Socialism for the Rich, Capitalism for the Poor? 

By Fred Igbeare

Sometime in the early 1990s, I sat in a finance class at Columbia University, trying to decide whether to take the course. The professor made my decision very easy one day. High finance, he explained, was "like gambling". That was it for me: I left the class and never returned! I wasn't about to start a career in gambling! It is my fortune today that I will not be counted among the brilliant gamblers on Wall Street who are responsible for the ÔÇś08 global financial crisis. The plan to clean up their mess raises serious questions as to what ideology is truly driving the government initiative. Is it socialism for the rich, and capitalism for the poor?

The concept of a ÔÇśfree market' is now officially dead! It was buried finally with the $700 billion American rescue plan. Even Alan Greenspan, a noted free market prophet, has disavowed the religion! As reported in the New York Time (Oct. 23, 2009), the former Federal Reserve chairman "admitted that he had put too much faith in the self-correcting power of free markets and had failed to anticipate the self-destructive power of wanton mortgage lending".

Greenspan's sincerity is refreshing. That candor should affect how the financial crisis is solved on Wall Street (for the rich) and on Main Street (for the poor/middle class). In spite of attempts by well-meaning people to ensure that the rescue plan doesn't ignore the needs of Main Street America, its implementation may end up primarily benefitting Wall Street. The less fortunate are expected to depend on ÔÇśmarket forces' to fix their problems of unemployment, foreclosures, rising gas prices and overall diminishing standards of living. That's duplicity!

The government must intervene to promote solutions that specifically target people on Main Street. The idea of leaving their fate to a ÔÇśfree market' (an imaginary place without restraints) is odd, even malicious, especially in a society governed by laws. It is like promoting anarchy! And forget about the ÔÇśInvisible Hand' to regulate market forces - it is more an argument for the ÔÇśHand of Satan' than for anything else!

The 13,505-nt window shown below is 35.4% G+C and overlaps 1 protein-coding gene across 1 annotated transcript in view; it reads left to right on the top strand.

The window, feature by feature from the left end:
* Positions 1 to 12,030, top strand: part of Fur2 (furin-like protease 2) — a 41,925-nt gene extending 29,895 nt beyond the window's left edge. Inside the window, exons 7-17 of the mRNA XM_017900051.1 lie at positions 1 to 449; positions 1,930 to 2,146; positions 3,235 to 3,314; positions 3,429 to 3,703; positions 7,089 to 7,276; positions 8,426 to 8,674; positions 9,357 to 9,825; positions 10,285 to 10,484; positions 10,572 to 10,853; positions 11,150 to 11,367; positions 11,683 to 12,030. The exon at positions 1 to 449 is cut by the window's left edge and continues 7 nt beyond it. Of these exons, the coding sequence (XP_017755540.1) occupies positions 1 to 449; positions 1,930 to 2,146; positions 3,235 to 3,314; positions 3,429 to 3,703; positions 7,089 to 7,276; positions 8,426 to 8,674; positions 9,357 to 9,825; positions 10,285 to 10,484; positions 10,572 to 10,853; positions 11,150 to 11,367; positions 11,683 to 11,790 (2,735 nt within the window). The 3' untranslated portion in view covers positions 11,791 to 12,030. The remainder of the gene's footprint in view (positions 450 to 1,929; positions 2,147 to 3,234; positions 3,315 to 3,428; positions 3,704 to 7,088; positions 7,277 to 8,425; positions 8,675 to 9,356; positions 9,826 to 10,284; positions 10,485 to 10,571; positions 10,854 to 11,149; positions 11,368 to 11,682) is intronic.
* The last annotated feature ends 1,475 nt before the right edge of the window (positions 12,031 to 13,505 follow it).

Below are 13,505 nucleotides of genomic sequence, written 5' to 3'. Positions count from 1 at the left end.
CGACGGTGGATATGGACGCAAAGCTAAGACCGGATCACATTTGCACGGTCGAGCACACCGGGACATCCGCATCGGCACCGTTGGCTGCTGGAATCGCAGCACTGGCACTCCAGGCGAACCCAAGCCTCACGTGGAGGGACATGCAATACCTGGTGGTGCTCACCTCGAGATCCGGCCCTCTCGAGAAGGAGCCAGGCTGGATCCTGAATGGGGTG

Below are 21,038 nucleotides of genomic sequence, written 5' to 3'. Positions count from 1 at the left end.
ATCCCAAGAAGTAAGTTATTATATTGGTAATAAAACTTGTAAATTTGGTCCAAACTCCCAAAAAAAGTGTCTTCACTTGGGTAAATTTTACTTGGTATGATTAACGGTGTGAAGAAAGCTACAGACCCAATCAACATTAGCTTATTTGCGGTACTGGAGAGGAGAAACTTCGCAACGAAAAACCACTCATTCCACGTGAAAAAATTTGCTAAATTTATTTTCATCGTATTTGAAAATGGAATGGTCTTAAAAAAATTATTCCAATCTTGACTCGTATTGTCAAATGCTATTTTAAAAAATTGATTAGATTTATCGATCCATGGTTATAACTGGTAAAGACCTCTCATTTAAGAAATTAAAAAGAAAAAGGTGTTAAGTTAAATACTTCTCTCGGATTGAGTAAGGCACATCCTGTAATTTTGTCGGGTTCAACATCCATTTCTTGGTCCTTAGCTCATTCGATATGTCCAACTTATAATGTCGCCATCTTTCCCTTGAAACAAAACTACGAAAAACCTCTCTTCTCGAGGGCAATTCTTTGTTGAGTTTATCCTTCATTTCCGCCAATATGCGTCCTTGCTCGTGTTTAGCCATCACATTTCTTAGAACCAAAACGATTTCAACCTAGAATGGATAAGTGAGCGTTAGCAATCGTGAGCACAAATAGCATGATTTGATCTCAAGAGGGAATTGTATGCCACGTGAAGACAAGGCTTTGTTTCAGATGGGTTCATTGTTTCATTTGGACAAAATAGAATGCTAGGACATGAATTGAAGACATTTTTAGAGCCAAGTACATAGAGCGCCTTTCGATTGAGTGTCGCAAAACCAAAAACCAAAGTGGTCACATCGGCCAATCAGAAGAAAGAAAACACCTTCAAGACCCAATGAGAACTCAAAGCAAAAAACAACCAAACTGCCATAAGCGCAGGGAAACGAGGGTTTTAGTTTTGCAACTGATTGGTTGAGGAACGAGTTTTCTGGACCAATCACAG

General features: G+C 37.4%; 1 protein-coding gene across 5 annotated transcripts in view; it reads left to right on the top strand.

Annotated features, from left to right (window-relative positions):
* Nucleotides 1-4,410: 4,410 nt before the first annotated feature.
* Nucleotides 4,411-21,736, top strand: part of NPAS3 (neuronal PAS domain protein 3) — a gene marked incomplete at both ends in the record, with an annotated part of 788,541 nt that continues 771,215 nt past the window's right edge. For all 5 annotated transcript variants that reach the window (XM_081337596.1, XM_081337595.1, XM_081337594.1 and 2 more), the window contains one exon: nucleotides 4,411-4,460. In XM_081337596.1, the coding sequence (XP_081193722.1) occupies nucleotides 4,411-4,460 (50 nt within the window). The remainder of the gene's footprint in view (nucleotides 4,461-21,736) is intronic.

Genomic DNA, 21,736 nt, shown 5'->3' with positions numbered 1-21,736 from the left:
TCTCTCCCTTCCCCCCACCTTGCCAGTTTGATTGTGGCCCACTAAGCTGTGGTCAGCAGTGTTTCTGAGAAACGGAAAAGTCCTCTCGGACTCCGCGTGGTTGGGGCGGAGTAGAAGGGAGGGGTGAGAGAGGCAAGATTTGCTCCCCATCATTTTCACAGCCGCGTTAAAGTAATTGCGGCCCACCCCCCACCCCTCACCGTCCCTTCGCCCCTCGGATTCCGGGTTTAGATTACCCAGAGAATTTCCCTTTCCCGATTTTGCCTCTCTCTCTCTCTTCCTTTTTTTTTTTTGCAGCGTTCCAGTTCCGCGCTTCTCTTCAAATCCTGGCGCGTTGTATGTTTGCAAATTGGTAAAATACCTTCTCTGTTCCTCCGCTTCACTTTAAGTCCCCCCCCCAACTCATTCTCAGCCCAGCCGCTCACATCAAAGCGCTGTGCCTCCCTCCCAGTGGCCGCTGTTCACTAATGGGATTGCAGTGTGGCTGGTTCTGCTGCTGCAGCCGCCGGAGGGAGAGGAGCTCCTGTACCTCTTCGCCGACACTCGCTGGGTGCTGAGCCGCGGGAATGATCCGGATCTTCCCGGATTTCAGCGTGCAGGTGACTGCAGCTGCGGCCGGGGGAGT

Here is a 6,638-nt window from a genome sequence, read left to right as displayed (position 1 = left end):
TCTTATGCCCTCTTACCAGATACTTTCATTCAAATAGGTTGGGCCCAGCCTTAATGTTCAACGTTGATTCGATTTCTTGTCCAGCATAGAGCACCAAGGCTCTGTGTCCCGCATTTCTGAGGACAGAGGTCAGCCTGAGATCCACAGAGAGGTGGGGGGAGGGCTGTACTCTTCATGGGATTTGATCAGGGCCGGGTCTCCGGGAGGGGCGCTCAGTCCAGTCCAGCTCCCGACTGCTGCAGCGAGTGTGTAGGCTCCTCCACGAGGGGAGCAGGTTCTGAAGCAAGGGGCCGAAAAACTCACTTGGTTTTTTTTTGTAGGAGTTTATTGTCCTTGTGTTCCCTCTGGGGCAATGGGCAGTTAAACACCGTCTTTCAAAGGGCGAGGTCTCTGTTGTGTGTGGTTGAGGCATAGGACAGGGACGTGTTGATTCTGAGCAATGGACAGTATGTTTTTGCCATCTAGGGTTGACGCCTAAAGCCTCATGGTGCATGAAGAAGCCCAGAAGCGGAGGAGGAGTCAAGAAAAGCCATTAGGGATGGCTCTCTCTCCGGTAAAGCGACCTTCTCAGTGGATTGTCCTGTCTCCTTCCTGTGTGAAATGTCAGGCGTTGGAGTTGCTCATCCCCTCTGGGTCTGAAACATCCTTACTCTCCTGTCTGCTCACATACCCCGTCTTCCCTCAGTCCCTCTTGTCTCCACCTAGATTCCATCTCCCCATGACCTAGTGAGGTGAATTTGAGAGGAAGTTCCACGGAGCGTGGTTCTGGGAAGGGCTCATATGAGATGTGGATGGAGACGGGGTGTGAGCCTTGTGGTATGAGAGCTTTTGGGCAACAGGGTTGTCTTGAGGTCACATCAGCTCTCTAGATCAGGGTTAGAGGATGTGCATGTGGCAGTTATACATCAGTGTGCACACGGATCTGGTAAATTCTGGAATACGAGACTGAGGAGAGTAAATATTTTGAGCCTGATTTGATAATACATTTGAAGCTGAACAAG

My point will become clearer if we compare the free market to free speech. We can all agree that free speech is limited by the laws of libel, right? Why can't the same principle apply in the marketplace? Why should a few well-trained gamblers be permitted to manipulate the financial system unrestricted to the point where they can hurt everyone? In the classic scenario, your right to swing your arm ends where my nose begins! Swing too far, and I could end up with a bloody financial nose: jobless, penniless and homeless!

I am not arguing for the government to take over the economy which would be a recipe for mass economic suicide! I am making a case for balance. We have indeed seen the dangerous results of total government control of the economy. A great example: the collapse of the Soviet economy/communist system from bureaucratic overload! One extremity, however, should not be an excuse for another extremity. Why replace economic dictatorship with economic anarchy? A middle ground is unavoidable.

The big question now is not whether governments should be involved in the economy. It is by how much? And more importantly, who should benefit from such interventions? Everyone should: those on Wall Street andMain Street! What is not tenable is a mindset that argues for ÔÇśfree enterprise' mainly when it comes to helping the poor. And when it comes to protecting the rich, socialist-styled bailouts abound! That cannot be fair!

Fairness calls for a delicate balancing act to ensure that we are not ignoring the poor while we are shoring up the rich. In China, it would appear the rulers have missed this goal. The Chinese example illustrates how truly similar all human power structures are. Political power translates into cushy privileges whether the system pretends to be capitalist or socialist! China's ruling class is said to have been shielded from the recent poisoned milk scandal plaguing the country. Guess why? The big bosses have their own exclusive food supply chain! Sounds familiar? Remember the big bosses on Wall Street and their privileged rescue package(s)?

Hopefully those on Main Street America are not doomed to a poisoned financial fate! The American advantage is the democratic process. Whereas removing corrupt Chinese officials may very well require a revolution, American voters have the means to sweep away bad leaders! And that is such a great relief! 



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